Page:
As Alice and I prepare to celebrate Christmas Eve with my cousin Margaret Johnston, here’s a Christmas tale of good fortune and considerable divine providence to share:
On Monday morning, Dec. 12, after having my bladder and prostate removed, I met with surgeon urologist, Dr. Daniel Janoff. When Janoff walked into my patient room, he looked directly at me, beamed and uttered two words summarizing my pathology report: “Completely cured!”
Omigod! Am I hearing correctly? Then, like a proper surgeon, he muttered, “Well, unless something microscopic gets through.”
That’s as good as it gets, and the insurance I bought into by undergoing major surgery seems to be worth this post-procedure pain and rigmarole.
Cancer Affects Everyone Differently
The elation I allow myself to feel adds to the joy of this 2016 holiday season and causes me to count my blessings. How many cancer sufferers endure the diagnosis of a malignant body part without years of heartache, excruciating pain and mind-numbing self-doubt? For many of them, they’re always looking over their shoulder dreading the day when it’s confirmed that cancer has made its way into other vital organs.
On the other hand, what are the ramifications to a cancer patient when he or she loses a reproductive organ?
At an art exhibit opening in Bucks County, I once became attracted to someone related to one of the most famous show-business families in America. We were so instantaneously enraptured that we began making out passionately on the second floor of the Lambertville, NJ gallery next to the Delaware River, in full view of everyone there, and I entreated her to see me again.
Upon calling her for the first time, though, she expressed inconsolable shame at having contracted ovarian cancer, saying she was no longer a real woman because her ovaries were being surgically removed. She asked that I never call her again, and hung up the phone. What horrible expectations some of us have while fighting cancer!
Other friends and relatives have faced the “Big C” diagnosis with far worse implications and over a far-longer period of time. Therefore, it makes sense for me to be stoic about sacrificing certain body parts. After 73 years of life in this state of consciousness, I rationalize that some organs can be regarded as irrelevant. Considering I was diagnosed with “high-grade” cancer – somewhere between Stage 3 and Stage 4 – this was no time to play coy with life choices.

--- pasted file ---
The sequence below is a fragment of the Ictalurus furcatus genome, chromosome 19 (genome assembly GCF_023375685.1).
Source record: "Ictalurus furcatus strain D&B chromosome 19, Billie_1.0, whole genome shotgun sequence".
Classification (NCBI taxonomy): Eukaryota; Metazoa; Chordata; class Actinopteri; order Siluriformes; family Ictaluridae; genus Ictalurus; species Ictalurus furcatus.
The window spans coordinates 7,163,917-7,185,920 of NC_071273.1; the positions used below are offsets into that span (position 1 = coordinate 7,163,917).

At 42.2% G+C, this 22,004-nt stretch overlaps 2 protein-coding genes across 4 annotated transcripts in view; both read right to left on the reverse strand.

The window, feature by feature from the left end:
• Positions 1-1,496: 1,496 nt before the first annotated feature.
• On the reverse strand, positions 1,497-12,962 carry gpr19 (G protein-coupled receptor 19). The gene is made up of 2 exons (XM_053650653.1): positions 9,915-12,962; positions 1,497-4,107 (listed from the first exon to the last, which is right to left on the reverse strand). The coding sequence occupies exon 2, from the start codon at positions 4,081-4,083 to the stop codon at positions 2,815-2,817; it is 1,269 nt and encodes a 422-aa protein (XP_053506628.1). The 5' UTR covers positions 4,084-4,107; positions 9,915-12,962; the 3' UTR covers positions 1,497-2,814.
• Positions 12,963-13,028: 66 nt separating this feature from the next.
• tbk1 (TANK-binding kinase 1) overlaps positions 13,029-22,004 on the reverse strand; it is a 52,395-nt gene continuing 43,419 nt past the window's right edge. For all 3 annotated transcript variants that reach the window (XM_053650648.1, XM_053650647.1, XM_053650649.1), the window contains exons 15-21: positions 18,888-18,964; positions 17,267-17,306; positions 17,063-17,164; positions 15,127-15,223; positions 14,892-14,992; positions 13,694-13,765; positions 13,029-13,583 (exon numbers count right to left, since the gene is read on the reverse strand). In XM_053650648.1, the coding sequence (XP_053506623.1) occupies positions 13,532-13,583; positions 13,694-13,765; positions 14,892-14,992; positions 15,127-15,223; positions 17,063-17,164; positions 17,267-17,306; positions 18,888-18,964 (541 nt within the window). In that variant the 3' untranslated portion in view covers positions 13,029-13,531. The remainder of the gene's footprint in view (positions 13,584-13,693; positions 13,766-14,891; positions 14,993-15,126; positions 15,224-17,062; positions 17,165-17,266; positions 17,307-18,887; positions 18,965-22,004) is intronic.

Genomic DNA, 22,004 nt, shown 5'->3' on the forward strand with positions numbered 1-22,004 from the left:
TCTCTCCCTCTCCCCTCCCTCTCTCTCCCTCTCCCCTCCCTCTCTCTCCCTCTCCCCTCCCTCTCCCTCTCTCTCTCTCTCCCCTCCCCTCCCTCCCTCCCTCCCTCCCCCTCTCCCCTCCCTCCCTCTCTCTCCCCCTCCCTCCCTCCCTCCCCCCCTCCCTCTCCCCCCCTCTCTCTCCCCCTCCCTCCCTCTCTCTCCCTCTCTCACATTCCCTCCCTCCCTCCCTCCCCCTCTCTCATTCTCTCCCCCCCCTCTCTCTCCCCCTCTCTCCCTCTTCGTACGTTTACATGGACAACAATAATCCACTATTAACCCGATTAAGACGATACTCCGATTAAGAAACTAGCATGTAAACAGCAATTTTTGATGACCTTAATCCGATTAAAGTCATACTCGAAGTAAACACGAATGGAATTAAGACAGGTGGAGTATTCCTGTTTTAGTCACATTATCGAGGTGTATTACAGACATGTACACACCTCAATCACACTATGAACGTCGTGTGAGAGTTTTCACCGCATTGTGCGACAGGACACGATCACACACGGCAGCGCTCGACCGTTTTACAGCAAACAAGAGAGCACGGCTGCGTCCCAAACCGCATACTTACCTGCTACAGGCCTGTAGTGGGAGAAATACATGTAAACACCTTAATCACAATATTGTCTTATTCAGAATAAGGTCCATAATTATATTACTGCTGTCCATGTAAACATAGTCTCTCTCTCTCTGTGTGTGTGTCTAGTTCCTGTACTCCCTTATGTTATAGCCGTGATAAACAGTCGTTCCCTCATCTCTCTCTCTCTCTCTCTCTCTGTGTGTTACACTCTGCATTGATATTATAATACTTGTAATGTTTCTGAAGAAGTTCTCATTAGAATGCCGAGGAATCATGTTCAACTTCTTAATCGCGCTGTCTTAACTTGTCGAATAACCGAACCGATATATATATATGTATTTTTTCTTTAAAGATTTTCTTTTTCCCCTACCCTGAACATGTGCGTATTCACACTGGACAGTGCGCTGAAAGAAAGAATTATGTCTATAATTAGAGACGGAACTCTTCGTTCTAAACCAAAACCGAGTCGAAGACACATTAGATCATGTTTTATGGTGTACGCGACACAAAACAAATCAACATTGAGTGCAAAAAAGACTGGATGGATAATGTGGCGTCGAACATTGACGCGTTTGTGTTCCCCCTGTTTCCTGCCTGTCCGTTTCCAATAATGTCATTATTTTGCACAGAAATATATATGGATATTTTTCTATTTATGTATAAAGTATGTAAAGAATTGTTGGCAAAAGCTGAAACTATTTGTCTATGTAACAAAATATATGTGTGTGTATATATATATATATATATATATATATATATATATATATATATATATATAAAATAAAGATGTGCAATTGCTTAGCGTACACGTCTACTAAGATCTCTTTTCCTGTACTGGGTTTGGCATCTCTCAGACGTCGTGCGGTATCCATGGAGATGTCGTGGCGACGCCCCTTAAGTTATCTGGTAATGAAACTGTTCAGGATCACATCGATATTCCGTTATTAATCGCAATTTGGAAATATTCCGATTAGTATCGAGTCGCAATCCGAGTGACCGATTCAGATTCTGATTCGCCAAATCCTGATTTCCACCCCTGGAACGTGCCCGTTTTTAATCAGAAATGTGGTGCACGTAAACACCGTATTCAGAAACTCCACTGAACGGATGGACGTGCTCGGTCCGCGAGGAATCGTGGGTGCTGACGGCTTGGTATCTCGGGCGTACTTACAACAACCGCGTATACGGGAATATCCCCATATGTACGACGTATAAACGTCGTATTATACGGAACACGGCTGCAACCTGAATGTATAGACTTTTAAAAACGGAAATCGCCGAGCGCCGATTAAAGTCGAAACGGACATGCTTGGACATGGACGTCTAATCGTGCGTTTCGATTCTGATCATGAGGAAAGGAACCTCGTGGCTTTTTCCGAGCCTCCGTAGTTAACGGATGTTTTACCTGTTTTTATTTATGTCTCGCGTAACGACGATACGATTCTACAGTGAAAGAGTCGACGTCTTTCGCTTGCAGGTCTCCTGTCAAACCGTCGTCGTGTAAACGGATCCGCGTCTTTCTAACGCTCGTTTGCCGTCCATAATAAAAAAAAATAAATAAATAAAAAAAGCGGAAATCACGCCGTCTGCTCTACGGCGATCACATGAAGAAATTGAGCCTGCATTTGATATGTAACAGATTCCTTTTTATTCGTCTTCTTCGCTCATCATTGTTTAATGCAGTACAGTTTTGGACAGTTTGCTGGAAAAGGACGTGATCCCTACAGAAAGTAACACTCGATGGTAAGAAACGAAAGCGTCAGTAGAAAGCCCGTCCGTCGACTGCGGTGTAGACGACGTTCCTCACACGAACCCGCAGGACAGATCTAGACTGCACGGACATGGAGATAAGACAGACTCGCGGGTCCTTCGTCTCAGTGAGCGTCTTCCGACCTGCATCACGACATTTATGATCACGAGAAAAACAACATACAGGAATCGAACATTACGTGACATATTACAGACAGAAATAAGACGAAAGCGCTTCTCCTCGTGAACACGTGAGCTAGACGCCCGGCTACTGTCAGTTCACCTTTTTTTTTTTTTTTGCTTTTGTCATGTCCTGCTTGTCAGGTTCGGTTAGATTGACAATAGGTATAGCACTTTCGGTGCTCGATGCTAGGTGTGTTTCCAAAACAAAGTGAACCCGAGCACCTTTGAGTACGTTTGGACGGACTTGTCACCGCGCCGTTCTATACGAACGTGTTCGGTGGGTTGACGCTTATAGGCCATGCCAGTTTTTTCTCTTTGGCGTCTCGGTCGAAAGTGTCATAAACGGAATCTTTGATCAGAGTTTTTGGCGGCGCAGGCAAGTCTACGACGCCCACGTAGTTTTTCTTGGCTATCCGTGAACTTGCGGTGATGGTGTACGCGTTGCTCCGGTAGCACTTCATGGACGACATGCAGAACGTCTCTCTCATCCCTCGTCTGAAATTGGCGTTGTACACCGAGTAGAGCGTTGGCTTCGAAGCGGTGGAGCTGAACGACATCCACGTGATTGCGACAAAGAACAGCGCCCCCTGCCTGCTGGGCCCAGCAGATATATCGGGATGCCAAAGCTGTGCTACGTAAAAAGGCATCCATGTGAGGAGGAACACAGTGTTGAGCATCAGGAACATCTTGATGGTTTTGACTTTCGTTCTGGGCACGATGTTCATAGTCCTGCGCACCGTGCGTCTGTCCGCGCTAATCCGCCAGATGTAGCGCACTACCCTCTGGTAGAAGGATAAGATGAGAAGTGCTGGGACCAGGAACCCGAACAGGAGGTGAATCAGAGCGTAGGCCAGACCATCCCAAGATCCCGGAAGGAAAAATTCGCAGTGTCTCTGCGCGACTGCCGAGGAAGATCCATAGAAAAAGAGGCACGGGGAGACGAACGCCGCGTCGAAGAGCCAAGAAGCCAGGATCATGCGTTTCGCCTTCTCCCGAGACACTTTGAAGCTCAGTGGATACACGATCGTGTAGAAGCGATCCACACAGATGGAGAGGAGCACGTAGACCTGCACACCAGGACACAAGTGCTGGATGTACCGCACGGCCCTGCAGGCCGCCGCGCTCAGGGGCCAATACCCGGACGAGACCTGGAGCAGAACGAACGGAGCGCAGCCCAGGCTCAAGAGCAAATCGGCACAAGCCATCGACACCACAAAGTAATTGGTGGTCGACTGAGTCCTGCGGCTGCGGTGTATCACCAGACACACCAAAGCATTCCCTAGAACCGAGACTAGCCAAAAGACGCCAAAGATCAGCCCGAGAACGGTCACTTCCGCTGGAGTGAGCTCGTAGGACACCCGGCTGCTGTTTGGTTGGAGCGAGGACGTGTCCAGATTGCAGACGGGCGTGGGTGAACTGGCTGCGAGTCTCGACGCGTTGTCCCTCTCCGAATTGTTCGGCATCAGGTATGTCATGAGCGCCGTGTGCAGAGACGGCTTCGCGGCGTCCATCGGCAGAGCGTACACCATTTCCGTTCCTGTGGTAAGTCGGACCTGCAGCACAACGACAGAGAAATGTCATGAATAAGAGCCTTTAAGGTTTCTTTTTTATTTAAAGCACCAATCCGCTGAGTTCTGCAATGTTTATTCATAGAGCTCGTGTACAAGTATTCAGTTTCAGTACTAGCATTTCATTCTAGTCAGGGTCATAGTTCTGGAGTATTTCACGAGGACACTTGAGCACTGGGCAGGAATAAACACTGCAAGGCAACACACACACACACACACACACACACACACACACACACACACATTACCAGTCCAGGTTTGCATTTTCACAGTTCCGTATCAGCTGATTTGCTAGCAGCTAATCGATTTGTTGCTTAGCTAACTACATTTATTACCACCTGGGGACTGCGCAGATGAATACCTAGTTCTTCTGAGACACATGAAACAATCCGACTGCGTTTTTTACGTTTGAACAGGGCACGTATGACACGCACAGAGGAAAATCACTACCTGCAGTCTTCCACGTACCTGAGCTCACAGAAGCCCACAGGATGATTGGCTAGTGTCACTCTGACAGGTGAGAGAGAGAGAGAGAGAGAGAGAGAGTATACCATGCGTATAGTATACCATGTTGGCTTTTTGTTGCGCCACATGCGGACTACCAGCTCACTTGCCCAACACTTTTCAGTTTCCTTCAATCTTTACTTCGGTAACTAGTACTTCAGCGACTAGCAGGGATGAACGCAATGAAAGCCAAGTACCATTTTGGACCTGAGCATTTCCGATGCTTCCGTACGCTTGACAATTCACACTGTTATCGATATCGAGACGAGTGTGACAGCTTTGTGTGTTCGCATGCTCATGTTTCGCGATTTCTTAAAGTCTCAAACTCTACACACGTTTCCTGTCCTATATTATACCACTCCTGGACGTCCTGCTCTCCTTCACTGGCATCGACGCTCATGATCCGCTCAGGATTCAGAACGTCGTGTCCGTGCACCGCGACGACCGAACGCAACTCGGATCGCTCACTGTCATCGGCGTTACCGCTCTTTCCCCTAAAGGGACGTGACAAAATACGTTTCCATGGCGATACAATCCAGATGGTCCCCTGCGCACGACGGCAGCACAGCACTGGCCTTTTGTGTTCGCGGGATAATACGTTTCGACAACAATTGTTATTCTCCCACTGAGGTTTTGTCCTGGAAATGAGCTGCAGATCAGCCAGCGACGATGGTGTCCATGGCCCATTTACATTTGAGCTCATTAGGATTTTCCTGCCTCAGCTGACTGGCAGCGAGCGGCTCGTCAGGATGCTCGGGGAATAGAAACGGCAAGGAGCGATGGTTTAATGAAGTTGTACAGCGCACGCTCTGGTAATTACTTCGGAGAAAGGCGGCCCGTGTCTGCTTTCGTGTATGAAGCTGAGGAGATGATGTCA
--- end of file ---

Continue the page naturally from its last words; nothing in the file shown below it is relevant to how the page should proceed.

Earlier This Year
My cancer ordeal started in March, after Providence primary care provider, Dr. Mathew Snodgrass, confirmed another in what was a series of urinary tract infections. He referred me to Dr. Janoff, a master urologist/surgeon. Janoff, one of the busiest surgeons I ever met, ordered a CT scan, and in May diagnosed my urinary problems as being caused by bladder cancer.
The wicked carcinoma, he said, was caused by the chemical additives U.S. cigarette manufacturers put into their products to enhance addiction. Throughout life, I always concerned myself with lung cancer. But bladder cancer? No way, I thought!
That’s why I recoil whenever I see anyone smoking a cigarette, and I retreat as far as I can get from the sweet seductive scent of tobacco smoke.
Looking back, I am grateful. My ordeal lasted only nine months. How many other cancer sufferers can say the same? My late uncle underwent years of deteriorating health from Lou Gehrig’s disease. How can I put my health challenges on the same plane as his?
I am one lucky guy.
Janoff recommended that before surgery, I undergo four rounds of chemotherapy, and oncologist Dr. Daniel Gruenberg at Compass Oncology kept an eagle eye on my changing blood work.
Three-and-a-half months of intense chemotherapy – consisting of Cisplatin and Gemzar – followed in July through early October at Compass’s location adjacent to Providence St. Vincent Hospital. When my white blood cell count dropped precipitously in September, an injection targeted my bone marrow to precipitate increased white cell formation. The stratagem – although quite painful days later – worked, enabling me to finish the course of treatment.
The surgery followed, and its results are now a matter of record.
Alice has been my confidante and partner throughout, although she would have preferred to see if cannabis oil alone would cause me to turn the corner. I decided otherwise, and she shares this victory without mollycoddling me through the rehabilitation process.
The future ahead, she declares, lies in writing my own book, and she asks that I focus more on such an effort. She is right, because we cannot continue our lives without seeking some semblance of adequate compensation for my creative work.
But on the eve of another Christmas Day, it’s time to spread some holiday cheer with my personal accomplishment. It’s no accident that Hanukkah begins on Christmas Eve this year so whatever Jewish blood I inherited simultaneously shares season’s greetings with Christianity everywhere.
Merry Christmas, and Happy Hanukkah, everyone!